When parents enroll their kids into any activity there are a number of boxes they want to check off. Fun, safety and cost all factors that come into play when choosing which sport to get involved in. When it comes to safety, all hockey equipment is necessary to help reduce the risk of injury and keep players safe.
Each piece of equipment plays a role in helping to protect a specific area of the body, which is why it’s important to have gear that fits now; not gear that your child will grow into. It should have a snug (not tight) fit and not shift when in motion. If gear is too large it will shift around on the body, restricting movement on the ice and not fully protect the body as it’s supposed to. Most equipment comes with an adjustable feature that allows players to loosen or tighten their gear. With either Velcro or straps, this can increase the lifespan of equipment as players grow.
Using second-hand, lightly used gear is a great way to save money but any equipment should be carefully inspected to ensure it is still safe to wear. Equipment that is in good condition and well-maintained can last for years and serve many players. Comfortable, well-fitting gear helps to reduce the risk of injury and elevates the enjoyment for the player. Many associations offer an equipment drive or exchange for their members to take advantage of.
If you are new to the game, use this as a step by step guide to help your child in their equipment before they go onto the ice.
1. To save time in the dressing room, have your child already be wearing their base layer that will be worn in between their equipment and skin. This will also help to make sure they have everything ready before they leave home. Once ready to get dressed, start with the jock/jill shorts.
2. It is easiest to start from the legs and work your way up. The first piece of equipment should be the shin pads. They may seem interchangeable but they are specifically designed for the left and right leg. Use the fasteners to help secure the pads behind your legs.
3. Next up is the hockey socks. These go over the shin guards already in place. The socks should be pulled up all the way to the shorts with the bottom of the socks at the bottom of the shin pads. Secure them in place with tape or with fasteners. The tape will also help keep loose shin guards from moving around. Some players may choose to wear a different pair of socks to cover their feet inside their skates.
4. When the socks and shin pads are on, your child can step into their hockey pants and pull them up so that the belt is level with the top of their hips. Adjust the belt to secure position and fasten them tighter with the ties. Make sure the tailbone pad is actually covering the tailbone. This is the final layer of padding for the lower half of the body and why it is so important to have the correct size. They need to fit well over the waist and shouldn’t be covering the knees.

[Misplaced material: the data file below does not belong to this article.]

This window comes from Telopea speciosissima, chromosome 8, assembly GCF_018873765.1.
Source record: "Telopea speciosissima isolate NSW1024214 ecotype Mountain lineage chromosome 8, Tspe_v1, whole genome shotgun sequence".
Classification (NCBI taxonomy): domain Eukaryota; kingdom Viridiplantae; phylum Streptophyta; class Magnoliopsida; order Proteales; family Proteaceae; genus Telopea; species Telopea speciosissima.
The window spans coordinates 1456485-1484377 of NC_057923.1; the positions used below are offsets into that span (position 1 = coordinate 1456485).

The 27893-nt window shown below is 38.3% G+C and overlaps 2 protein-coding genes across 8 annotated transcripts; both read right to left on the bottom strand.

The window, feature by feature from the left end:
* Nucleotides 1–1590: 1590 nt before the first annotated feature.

5. Now it’s time to lace up the skates! The bottom of the shin guards should sit right above the tongue of the skate. Tie the top laces as tightly as possible to help support your ankles. The bottom laces on the skate can be made looser based on comfort but beginners should keep them tighter. As with buying a new pair of shoes, check where your toes are in the skate. With your heels at the back of the skate, your toes should barely touch the front of it. It may seem out of order to put on the skates before dressing the upper body but this is because it will be harder to bend over and reach your feet once the shoulder pads and elbow pads are in place.
6. Before putting on the shoulder pads it is recommended to put on the neck guard with a snug fit around the neck. Put your head through and have the top of the shoulder pads should rest on the top of your shoulders. Tighten up the straps around the armpits and upper arm. They should be tight but comfortable and centered on your frame. Lift your hands above your head to test the pads – you should be able to move freely without having the pads dig into your shoulders. The chest should be loose enough that it does not restrict breathing – remember, your child will be working hard out there!
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7. Like the shin pads, the elbow pads are also specific to the left and right side. The tip of the elbow should be tightly in the cup of the pad so there is no movement. You should still be able to move your arm without having your elbow slip out of the cup.
8. You’re almost done! Now it’s time to put on the jersey. Without equipment, the jersey may look too big in size for your child but once they are wearing all their gear you can see why it’s made that way. Make sure there are no pieces or equipment or loose straps hanging outside the jersey that may get caught or tug.
9. Finally, put on the mouth guard and fasten the helmet. The helmet is the most important piece of safety equipment. Fasten the mouth guard to the cage of the helmet and rest the chin in the chinstrap before buckling the cage into place. You can adjust straps to make the helmet snug as it shouldn’t rattle around. The gloves should cover your wrists and parts of your forearm without overlapping the elbow pads. They should be easy to open and close and grip the stick. Your child is now ready to go onto the ice!